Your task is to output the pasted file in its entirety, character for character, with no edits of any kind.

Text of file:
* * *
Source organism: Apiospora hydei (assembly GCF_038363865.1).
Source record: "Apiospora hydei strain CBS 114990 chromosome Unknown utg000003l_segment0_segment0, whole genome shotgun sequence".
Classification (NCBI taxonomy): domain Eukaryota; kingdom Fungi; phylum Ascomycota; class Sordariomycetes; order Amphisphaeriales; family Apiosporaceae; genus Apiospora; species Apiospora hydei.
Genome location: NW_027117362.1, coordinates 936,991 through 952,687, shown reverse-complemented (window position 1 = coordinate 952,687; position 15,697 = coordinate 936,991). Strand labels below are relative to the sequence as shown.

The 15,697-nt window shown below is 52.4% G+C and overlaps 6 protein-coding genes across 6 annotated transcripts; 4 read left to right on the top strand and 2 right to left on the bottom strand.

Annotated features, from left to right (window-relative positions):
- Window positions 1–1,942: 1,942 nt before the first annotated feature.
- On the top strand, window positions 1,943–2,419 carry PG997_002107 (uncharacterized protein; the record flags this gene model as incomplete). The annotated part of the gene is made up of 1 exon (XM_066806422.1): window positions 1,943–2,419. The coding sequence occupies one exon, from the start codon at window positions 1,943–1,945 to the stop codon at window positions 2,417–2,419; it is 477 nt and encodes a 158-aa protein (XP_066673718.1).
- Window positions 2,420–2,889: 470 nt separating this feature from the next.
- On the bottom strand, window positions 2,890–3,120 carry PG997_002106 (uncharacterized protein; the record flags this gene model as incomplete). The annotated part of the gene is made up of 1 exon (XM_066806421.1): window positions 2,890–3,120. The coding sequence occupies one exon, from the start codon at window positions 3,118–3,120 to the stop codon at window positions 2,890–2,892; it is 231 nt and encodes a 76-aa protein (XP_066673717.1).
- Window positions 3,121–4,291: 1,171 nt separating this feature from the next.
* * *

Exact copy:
Source organism: Apiospora hydei (assembly GCF_038363865.1).
Source record: "Apiospora hydei strain CBS 114990 chromosome Unknown utg000003l_segment0_segment0, whole genome shotgun sequence".
Classification (NCBI taxonomy): domain Eukaryota; kingdom Fungi; phylum Ascomycota; class Sordariomycetes; order Amphisphaeriales; family Apiosporaceae; genus Apiospora; species Apiospora hydei.
Genome location: NW_027117362.1, coordinates 936,991 through 952,687, shown reverse-complemented (window position 1 = coordinate 952,687; position 15,697 = coordinate 936,991). Strand labels below are relative to the sequence as shown.

The 15,697-nt window shown below is 52.4% G+C and overlaps 6 protein-coding genes across 6 annotated transcripts; 4 read left to right on the top strand and 2 right to left on the bottom strand.

Annotated features, from left to right (window-relative positions):
- Window positions 1–1,942: 1,942 nt before the first annotated feature.
- On the top strand, window positions 1,943–2,419 carry PG997_002107 (uncharacterized protein; the record flags this gene model as incomplete). The annotated part of the gene is made up of 1 exon (XM_066806422.1): window positions 1,943–2,419. The coding sequence occupies one exon, from the start codon at window positions 1,943–1,945 to the stop codon at window positions 2,417–2,419; it is 477 nt and encodes a 158-aa protein (XP_066673718.1).
- Window positions 2,420–2,889: 470 nt separating this feature from the next.
- On the bottom strand, window positions 2,890–3,120 carry PG997_002106 (uncharacterized protein; the record flags this gene model as incomplete). The annotated part of the gene is made up of 1 exon (XM_066806421.1): window positions 2,890–3,120. The coding sequence occupies one exon, from the start codon at window positions 3,118–3,120 to the stop codon at window positions 2,890–2,892; it is 231 nt and encodes a 76-aa protein (XP_066673717.1).
- Window positions 3,121–4,291: 1,171 nt separating this feature from the next.